In what ways do college selectivity and rankings matter? A non-profit associated with Stanford’s Graduate
School of Education conducted a deep dive study into “fit” over “rankings” and why being engaged in college matters more than attending a selective college.
SocratesPost reviewed and summarized this 22-page white paper so you can learn the empirical data behind selectivity and fit.
Here are 3 questions answered by the study.
- Do rankings define quality of education?
- Does college selectivity predict learning outcomes, job satisfaction, or well-being?
- What’s more important than the selectivity of the college I attend?
Here are our answers:
1. Do rankings define quality of education?
No. According to the study, “traditional college rankings measure a set of factors that are weighted arbitrarily, drawn from data that are most easily quantifiable and comparable, sometimes poorly documented, and not always relevant to undergraduate education. There are better ways to choose a college than to rely on rankings and selectivity as the main criteria” (9).
SocratesPost did a dive into the methodology behind popular college ranking publications. Check it out here.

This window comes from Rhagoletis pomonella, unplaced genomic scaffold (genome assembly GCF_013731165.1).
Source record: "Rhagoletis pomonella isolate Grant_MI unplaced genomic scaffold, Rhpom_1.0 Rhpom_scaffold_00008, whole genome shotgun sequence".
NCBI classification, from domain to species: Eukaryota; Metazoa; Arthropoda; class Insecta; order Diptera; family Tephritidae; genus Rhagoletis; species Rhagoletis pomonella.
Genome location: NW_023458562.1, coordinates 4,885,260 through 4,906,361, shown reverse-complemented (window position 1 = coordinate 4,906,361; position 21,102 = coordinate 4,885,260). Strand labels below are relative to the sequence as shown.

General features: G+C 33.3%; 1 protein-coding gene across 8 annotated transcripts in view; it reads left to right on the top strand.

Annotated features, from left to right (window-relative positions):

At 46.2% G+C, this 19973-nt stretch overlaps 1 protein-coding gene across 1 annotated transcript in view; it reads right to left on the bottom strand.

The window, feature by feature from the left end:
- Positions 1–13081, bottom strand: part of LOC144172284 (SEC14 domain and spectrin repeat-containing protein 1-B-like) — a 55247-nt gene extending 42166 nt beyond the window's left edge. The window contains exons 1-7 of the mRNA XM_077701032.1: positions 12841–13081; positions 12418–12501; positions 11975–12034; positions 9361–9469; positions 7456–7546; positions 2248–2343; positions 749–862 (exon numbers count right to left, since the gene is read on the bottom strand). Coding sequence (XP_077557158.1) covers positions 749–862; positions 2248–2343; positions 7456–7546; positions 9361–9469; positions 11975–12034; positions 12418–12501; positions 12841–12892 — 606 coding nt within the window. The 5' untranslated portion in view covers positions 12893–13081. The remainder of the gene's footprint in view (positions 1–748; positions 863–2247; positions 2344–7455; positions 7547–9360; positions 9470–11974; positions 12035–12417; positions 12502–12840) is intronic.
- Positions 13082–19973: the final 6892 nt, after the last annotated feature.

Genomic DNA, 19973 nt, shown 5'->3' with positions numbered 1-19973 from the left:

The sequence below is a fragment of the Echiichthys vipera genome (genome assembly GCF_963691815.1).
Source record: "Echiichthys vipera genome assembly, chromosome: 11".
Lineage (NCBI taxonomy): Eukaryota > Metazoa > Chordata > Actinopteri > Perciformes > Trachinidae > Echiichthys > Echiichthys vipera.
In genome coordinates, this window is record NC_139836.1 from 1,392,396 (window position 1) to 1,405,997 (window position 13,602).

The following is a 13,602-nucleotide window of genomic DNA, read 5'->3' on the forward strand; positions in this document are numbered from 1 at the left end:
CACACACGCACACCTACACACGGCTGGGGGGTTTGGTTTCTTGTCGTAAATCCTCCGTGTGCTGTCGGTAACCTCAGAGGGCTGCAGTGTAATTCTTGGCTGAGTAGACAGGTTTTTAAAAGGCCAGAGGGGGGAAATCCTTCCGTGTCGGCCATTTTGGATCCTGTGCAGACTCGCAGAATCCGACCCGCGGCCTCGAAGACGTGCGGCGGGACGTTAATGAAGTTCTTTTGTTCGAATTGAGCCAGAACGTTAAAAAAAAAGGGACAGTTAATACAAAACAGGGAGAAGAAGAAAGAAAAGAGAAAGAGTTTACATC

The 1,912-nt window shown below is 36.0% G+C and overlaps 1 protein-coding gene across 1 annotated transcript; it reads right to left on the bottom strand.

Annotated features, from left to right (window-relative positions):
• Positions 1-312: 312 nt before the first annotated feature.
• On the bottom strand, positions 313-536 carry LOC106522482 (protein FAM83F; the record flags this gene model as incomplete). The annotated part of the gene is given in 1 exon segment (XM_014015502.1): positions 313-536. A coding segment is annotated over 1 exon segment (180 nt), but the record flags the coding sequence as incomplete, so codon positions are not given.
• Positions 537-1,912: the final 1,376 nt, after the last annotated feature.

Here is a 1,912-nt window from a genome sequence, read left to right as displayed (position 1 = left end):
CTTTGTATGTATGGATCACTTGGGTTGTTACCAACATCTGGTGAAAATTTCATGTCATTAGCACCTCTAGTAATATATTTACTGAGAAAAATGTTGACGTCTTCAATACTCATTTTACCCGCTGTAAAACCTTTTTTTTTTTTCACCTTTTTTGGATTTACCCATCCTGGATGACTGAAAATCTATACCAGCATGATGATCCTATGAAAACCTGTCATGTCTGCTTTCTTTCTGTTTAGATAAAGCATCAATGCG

2. Does college selectivity predict learning outcomes, job satisfaction, or well-being?
No. Ohio State professor and higher education researcher Matthew Mayhew reviewed over 1,800 peer-reviewed studies on the effects of selectivity on college results. Here’s the biggest takeaway:
“Little evidence suggests that selectivity is related to measures of students’ self- reported gains in learning, let alone verbal, quantitative, or subject-matter competence measured by standardized tests. This finding, which has been consistent over the past 40 to 50 years, has implications for college choice, family finances, and public policy, particularly as students, their families, and policymakers deal with the differential allocation of resources of publicly supported institutions. Accounting for student background characteristics, the weight of evidence simply does not support students’ or policymakers’ beliefs that a selective admissions process enhances student learning. (p. 96)” (10).
3. What’s more important than the selectivity of the college I attend?
Engagement with the college you end up attending. According to the Challenge Success white paper which cites multiple studies, “effort put into coursework results in increased subject-matter competence and general knowledge (Berger, 2002; Rocconi, 2011). Engagement with coursework also increases curiosity, creativity, and initiative (Pike et al., 2012). Unsurprisingly, the more students study, and the more intentional their use of study skills, the better students do in their courses (Arum and Roska, 2011; Johnson and Kuennen, 2004; Stump et al., 2011).”